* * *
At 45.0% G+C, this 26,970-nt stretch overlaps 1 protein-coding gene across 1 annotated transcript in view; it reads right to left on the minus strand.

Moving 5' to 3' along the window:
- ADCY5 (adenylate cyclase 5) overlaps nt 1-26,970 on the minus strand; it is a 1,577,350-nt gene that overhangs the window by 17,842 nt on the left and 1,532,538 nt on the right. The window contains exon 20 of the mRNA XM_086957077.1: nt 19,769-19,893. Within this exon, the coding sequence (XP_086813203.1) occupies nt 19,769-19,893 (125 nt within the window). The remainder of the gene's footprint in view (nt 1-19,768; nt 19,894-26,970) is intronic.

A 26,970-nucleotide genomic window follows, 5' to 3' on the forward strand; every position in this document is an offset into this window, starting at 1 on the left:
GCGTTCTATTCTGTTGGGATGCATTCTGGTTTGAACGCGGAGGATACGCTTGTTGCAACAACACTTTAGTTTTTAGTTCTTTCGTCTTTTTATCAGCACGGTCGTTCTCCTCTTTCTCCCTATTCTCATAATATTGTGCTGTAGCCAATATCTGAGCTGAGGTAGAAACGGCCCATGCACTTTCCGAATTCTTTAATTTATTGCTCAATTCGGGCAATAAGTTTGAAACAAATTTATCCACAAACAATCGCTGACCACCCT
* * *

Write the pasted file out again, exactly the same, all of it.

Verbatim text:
At 45.0% G+C, this 26,970-nt stretch overlaps 1 protein-coding gene across 1 annotated transcript in view; it reads right to left on the minus strand.

Moving 5' to 3' along the window:
- ADCY5 (adenylate cyclase 5) overlaps nt 1-26,970 on the minus strand; it is a 1,577,350-nt gene that overhangs the window by 17,842 nt on the left and 1,532,538 nt on the right. The window contains exon 20 of the mRNA XM_086957077.1: nt 19,769-19,893. Within this exon, the coding sequence (XP_086813203.1) occupies nt 19,769-19,893 (125 nt within the window). The remainder of the gene's footprint in view (nt 1-19,768; nt 19,894-26,970) is intronic.

A 26,970-nucleotide genomic window follows, 5' to 3' on the forward strand; every position in this document is an offset into this window, starting at 1 on the left:
GCGTTCTATTCTGTTGGGATGCATTCTGGTTTGAACGCGGAGGATACGCTTGTTGCAACAACACTTTAGTTTTTAGTTCTTTCGTCTTTTTATCAGCACGGTCGTTCTCCTCTTTCTCCCTATTCTCATAATATTGTGCTGTAGCCAATATCTGAGCTGAGGTAGAAACGGCCCATGCACTTTCCGAATTCTTTAATTTATTGCTCAATTCGGGCAATAAGTTTGAAACAAATTTATCCACAAACAATCGCTGACCACCCT